An agent?  But if you are reading this and just starting out… honestly, why would they be interested in you?  Sorry if that sounds harsh but think about it. Agents are a business. Business is built on money and relationships and if you are just starting out, the likelihood is that you have created very little income from VO and will simply be contacting an agent blind with a plea for representation:  “please take me on, I won’t earn you any money”. Every week I am contacted by someone with the opening statement ‘I want to record a voiceover demo so that I can get a voiceover agent.’  You mean you want to get paid work? These days having an agent is a desirable but non-essential ingredient for a successful voice acting career.  I, and many of my colleagues, have developed healthy careers without an agent. For some work, they still hold the key and having a great voiceover agent will be very useful in terms of guidance and building your career.  However, an over-reliance on what can be the most passive part of your career can be very limiting; you risk thinking that something is happening, that someone is doing all of the work for you, when in fact you need to take full control knowing that there are many other avenues to find consistent voiceover work.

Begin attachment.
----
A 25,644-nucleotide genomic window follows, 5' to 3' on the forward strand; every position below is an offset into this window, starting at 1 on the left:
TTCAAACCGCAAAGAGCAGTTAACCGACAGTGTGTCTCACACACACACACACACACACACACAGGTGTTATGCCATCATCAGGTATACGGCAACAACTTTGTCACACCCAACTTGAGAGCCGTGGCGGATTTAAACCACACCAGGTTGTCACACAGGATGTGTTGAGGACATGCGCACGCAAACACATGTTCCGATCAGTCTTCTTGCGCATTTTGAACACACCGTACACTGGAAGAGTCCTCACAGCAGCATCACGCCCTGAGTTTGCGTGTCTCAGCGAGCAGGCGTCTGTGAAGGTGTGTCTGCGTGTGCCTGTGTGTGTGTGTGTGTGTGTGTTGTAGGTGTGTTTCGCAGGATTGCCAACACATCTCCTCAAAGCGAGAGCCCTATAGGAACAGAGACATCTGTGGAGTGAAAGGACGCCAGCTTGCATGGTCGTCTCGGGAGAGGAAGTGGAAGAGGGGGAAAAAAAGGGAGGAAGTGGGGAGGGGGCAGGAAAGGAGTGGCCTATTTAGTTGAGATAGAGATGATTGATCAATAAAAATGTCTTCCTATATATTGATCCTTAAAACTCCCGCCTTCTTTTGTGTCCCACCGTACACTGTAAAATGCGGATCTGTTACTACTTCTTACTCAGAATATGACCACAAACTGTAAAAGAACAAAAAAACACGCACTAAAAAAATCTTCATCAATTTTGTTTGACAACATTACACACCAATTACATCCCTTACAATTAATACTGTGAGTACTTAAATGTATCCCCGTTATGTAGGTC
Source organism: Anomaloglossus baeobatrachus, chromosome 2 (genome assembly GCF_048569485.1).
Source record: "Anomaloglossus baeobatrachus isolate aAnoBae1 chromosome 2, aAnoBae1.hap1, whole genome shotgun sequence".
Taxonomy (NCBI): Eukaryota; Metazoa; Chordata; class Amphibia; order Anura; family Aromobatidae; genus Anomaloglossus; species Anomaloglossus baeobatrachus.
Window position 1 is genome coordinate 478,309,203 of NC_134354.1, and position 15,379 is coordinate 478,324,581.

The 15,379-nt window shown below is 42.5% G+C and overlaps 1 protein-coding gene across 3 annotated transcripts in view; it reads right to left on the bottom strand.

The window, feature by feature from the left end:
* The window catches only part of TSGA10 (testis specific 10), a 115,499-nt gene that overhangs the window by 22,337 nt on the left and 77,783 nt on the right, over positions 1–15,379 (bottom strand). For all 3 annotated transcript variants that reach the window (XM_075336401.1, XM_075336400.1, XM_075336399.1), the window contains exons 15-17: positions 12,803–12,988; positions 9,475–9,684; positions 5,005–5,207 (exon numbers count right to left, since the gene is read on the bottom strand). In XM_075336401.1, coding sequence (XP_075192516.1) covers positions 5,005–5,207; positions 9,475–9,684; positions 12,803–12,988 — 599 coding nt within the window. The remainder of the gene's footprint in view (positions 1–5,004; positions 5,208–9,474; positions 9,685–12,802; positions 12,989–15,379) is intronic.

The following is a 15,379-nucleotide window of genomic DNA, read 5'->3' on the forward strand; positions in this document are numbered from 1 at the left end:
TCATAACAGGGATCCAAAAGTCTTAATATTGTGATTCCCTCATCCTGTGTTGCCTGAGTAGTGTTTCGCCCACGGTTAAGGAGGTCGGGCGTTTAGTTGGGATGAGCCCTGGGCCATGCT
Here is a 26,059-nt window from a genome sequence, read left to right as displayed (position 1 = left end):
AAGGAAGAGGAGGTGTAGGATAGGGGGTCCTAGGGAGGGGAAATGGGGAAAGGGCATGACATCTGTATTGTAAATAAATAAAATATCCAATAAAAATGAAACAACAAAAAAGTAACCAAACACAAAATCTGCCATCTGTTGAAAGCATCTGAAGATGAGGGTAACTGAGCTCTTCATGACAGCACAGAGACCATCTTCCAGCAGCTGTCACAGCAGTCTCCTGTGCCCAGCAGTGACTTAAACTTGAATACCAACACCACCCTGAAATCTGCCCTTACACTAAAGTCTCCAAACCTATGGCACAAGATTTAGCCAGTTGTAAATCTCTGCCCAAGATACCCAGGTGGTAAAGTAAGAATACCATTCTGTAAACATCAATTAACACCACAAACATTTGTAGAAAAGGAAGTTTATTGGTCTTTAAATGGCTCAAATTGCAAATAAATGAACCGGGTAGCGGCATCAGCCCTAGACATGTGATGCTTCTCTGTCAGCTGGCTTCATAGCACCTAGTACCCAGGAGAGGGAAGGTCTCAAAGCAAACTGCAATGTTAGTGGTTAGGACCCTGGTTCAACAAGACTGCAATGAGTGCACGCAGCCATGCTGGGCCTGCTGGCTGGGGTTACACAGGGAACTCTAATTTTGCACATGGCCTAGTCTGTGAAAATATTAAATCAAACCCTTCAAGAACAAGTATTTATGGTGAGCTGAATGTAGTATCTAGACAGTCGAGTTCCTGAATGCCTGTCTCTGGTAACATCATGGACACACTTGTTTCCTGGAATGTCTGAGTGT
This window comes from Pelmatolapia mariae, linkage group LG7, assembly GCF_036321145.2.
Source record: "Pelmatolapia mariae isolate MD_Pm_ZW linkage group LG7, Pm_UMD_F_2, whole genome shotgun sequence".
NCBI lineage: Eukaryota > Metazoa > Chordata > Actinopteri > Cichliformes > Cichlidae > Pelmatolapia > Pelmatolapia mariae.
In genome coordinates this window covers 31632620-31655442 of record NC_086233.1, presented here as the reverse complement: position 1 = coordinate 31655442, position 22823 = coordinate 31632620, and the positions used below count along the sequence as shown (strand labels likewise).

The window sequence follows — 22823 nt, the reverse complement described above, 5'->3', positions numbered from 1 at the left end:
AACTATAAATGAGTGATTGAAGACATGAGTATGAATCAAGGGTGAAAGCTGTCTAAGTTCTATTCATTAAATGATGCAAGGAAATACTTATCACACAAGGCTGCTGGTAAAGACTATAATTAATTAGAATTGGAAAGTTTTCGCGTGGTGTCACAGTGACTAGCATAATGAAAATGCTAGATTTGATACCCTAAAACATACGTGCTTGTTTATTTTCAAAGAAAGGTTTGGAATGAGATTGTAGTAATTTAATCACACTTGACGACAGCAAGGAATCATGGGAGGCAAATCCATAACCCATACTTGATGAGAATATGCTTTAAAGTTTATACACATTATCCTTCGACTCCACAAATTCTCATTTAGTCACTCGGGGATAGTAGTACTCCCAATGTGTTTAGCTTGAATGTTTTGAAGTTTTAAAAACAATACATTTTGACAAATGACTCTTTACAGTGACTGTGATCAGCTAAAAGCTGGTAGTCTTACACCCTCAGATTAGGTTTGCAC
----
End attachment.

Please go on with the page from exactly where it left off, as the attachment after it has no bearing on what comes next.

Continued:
Stop. Think. Perhaps you are convinced or have been told many times that you have a great voice for voiceover?  Before spending any money on training, demos or especially equipment, make sure that you fully engage with this:

TIME will be your biggest investment.

Time to develop your voice and understanding how to keep it in prime condition.  Time to climb the path to technical expertise, knowing that you will need to set-up to record for auditioning and for a great deal of the work, delivering the final polished product as a pristine file of audio excellence.  Time to become adept in marketing and seeking opportunities to create and nurture relationships.

If, after thinking about this, you are fired up to really become a voiceover artist… take some action before life gets in the way.

PRO TIP: Are you a on the VoicesUK talent team? If so, you automatically qualify for an exclusive discount on Guy’s voicereel services… login to grab the code! Your British voiceover career is a click away!

Guy runs training programmes at including the FREE 4 week programme. Fully online and taking just 15 mins a day this course is suitable for Voiceover Artists at all levels. Programmes include: Getting started in Voiceover Voiceover Skills Looking after your voice Setting up a home­studio Branding for Voiceovers Marketing for Voiceovers Self Direction
For the UK’s most respected and leading voiceover demo production facility see voice-­

Welcome to the VoicesUK blog. Here we explore all facets of the amazing world that is the voiceover industry. We feature guest authors on topics such as how to get started, what equipment is best for your recordings, how to find clients and how to best show off your skills on VoicesUK. To join our family of British voiceover artists please click here. To audition the perfect voice for your project click here.

2 responses to "How To Start In Voiceover In 2024 – 7 Key Questions"

  1. Stephanie Oct 23, 2023 at 10:15

    Is there a VoicesUK discount code?


    • VoicesUK® Oct 23, 2023 at 10:27

      Thanks for your interest Stephanie. You can try: google10 – we look forward to hearing from you!


Leave a Reply

Your email address will not be published. Required fields are marked *